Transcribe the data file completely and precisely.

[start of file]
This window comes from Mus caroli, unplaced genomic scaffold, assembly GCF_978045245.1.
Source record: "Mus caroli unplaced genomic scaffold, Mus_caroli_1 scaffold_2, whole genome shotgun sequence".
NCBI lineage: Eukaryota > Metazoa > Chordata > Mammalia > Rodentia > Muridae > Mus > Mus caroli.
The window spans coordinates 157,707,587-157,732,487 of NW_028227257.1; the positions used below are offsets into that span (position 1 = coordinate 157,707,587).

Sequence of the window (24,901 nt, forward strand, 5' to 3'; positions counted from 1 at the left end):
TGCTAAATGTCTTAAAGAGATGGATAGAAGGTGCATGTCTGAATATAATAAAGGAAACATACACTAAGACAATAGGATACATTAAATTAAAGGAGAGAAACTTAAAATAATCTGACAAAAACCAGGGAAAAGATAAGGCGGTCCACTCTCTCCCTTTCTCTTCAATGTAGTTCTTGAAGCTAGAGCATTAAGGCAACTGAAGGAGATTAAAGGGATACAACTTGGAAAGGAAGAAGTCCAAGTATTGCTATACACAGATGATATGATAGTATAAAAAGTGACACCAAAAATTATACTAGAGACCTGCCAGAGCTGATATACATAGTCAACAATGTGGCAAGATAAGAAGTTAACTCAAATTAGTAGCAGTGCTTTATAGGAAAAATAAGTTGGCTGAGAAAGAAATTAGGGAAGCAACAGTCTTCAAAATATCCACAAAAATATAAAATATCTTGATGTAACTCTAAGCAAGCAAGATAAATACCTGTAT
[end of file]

This window comes from Mus caroli, unplaced genomic scaffold, assembly GCF_978045245.1.
Source record: "Mus caroli unplaced genomic scaffold, Mus_caroli_1 scaffold_2, whole genome shotgun sequence".
NCBI lineage: Eukaryota > Metazoa > Chordata > Mammalia > Rodentia > Muridae > Mus > Mus caroli.
The window spans coordinates 157,707,587-157,732,487 of NW_028227257.1; the positions used below are offsets into that span (position 1 = coordinate 157,707,587).

Sequence of the window (24,901 nt, forward strand, 5' to 3'; positions counted from 1 at the left end):
TGCTAAATGTCTTAAAGAGATGGATAGAAGGTGCATGTCTGAATATAATAAAGGAAACATACACTAAGACAATAGGATACATTAAATTAAAGGAGAGAAACTTAAAATAATCTGACAAAAACCAGGGAAAAGATAAGGCGGTCCACTCTCTCCCTTTCTCTTCAATGTAGTTCTTGAAGCTAGAGCATTAAGGCAACTGAAGGAGATTAAAGGGATACAACTTGGAAAGGAAGAAGTCCAAGTATTGCTATACACAGATGATATGATAGTATAAAAAGTGACACCAAAAATTATACTAGAGACCTGCCAGAGCTGATATACATAGTCAACAATGTGGCAAGATAAGAAGTTAACTCAAATTAGTAGCAGTGCTTTATAGGAAAAATAAGTTGGCTGAGAAAGAAATTAGGGAAGCAACAGTCTTCAAAATATCCACAAAAATATAAAATATCTTGATGTAACTCTAAGCAAGCAAGATAAATACCTGTAT